Email listservers – useful, or should they come with a quality and wealth warning?

A number of groups of locums have been using email listservers to allow practices to inform local locums of work available. For a (normally small) fee, practices can advertise the work they have available and these advertisements are then sent by email to all locum GP members of the group. At first glance, this may seem very attractive, but there are significant problems with this approach which locum GPs should be aware of before embarking on such a system.

ShoelacesOn first glance, locum listservers could be seen to save practices time and money when advertising unfilled sessions to locums, so that every local locum receives an email of those available sessions when the list is published. As well as raising some funds for those who own the listservers, it also allows new locums to the area to compete directly with more experienced locums. And of course, the listserver could inform local locums of services such as medical education meetings.

The concern with list servers however is that they unwittingly create a market controlled by, and therefore biased towards, practices. By having such easy access to a very large number of locums, they are able to dictate their rates and terms, if not directly then certainly indirectly by influencing the flow of job-related information. In certain cases these market forces have reportedly allowed practices in some areas to keep rates artificially low for 4-5 years.

Such a scatter-gun way of advertising individual sessions,  especially as in some cases if this is done at a fixed time every day, allows practices to take advantage of rapidly collecting many ‘bids’ over a very short period of time. In this way, they have the benefit of being in receipt of knowing the availability of potentially dozens of locums and knowing what price each locum would charge for that session. And because all the locums know that they’re competing against each other for the work, they will naturally tend towards offering themselves at their cheapest price.

Thus, any such locum market that relies on such an email listserver will very likely be based on cheapest price and effectively make local locums compete against each other on the practices' terms rather than their own. Unfortunately, factors such as quality, continuity and experience are pushed aside, in favour of market forces, biased heavily towards cost savings to the practice.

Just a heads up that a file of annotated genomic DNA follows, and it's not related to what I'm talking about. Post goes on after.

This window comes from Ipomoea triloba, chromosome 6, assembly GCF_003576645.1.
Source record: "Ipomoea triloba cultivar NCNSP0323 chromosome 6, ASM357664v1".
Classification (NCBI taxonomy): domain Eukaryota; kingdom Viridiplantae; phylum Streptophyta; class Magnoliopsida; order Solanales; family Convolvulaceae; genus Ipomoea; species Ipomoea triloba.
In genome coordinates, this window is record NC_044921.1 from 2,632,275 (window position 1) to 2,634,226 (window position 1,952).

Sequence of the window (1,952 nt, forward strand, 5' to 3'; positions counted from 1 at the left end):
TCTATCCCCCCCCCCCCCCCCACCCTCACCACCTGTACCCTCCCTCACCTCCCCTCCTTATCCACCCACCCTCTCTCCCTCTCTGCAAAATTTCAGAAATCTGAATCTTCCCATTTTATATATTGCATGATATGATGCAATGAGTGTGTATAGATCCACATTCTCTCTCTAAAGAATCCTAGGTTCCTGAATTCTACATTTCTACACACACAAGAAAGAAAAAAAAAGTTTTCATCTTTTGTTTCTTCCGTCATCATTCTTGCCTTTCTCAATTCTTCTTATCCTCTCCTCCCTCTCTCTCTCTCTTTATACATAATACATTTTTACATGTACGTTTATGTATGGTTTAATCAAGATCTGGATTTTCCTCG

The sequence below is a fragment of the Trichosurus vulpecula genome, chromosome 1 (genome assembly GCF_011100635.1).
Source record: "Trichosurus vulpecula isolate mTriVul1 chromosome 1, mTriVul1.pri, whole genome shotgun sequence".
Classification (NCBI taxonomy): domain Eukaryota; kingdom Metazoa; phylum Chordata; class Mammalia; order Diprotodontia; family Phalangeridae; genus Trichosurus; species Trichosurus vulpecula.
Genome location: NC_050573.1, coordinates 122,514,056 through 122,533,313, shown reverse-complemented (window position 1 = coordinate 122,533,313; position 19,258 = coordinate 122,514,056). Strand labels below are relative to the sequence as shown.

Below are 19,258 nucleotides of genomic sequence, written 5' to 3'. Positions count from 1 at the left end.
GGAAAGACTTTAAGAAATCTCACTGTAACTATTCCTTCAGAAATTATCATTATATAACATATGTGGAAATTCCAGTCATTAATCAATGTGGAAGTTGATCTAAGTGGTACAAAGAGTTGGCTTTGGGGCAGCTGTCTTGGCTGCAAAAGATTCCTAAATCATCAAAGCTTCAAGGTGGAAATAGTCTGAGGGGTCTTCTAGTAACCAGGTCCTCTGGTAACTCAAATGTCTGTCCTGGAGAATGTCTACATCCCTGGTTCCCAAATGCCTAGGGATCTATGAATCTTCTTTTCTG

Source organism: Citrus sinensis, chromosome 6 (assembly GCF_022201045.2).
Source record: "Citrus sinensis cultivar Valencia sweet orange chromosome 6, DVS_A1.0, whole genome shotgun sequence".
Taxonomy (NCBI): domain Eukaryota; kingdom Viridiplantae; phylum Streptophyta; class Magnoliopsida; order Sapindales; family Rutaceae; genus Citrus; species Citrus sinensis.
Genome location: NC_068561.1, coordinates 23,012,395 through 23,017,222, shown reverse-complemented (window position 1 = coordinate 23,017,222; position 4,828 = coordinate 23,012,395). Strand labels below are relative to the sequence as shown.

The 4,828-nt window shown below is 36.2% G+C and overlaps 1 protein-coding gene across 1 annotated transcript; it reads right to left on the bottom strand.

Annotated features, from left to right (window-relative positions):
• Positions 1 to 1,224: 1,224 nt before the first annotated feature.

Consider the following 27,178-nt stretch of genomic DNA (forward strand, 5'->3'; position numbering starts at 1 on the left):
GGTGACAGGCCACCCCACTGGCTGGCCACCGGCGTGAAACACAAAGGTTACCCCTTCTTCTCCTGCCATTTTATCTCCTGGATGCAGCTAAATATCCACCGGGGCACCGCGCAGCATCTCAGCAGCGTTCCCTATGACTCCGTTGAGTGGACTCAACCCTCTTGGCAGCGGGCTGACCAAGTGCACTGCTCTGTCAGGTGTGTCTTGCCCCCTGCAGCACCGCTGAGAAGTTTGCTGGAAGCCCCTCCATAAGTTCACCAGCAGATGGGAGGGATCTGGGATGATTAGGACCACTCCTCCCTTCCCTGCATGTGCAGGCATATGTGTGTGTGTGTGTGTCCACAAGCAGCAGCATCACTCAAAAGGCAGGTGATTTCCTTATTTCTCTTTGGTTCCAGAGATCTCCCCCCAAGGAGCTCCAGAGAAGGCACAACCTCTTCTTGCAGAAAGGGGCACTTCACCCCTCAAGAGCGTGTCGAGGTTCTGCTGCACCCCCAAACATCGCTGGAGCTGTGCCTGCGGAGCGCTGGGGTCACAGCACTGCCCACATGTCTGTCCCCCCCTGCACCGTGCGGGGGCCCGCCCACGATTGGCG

Such is the strength of advantage to the practices that there have even been instances of a practice using list servers to re-advertise a large number of sessions already booked with another locum, in an attempt to get a better rate, and of practices playing out locums against one another. It is tragic that large groups of professional locum GPs are having to operate in markets that on first impression seem to save time but in fact serve only to work against them; observe any small child trying on lace-ups for the first time – it seems such a good idea to that child to not spend all that energy on trying to tie them up when they could be up and running around within seconds. It’s only later that they realise their mistake.

Since 2002, the NASGP has strongly advocated the GP locum chambers concept as a means by which local GPs can have a far greater control over their working lives – both based on quality, welfare and income – and allow locums to compete in a fair market, rather than one completely controlled by local practices. Chambers take a while to get established if you don't have the good fortune to already have one in your area, but once established they provide real benefits for the entire local healthcare community.

Why listservers are bad for practices:

  • The cheapest, not the best, locums get booked.
  • Little or no locum continuity – have to re-educate for each session – no built-up trust.
  • Takes time to interact and manage the details.
  • Encourages locums to charge for extra minutes & services later which adds to the administrative load.
  • Discourages doctors from becoming locums.
  • Discourages teamwork and good will between practices and locums.

Why listservers are bad for locums:

  • Drives price down.
  • Drives quality down.
  • Wastes time chasing work with little chance of winning.
  • Adds to the challenge of revalidation.
  • Discourages teamwork and good will between practices and locums.

Have you had any experience of email listservers, good or bad? Have you seen your income increase since using the listserver, or have you managed to increase your rates since joining it? And what's your experience if you're a member of a locum chambers?

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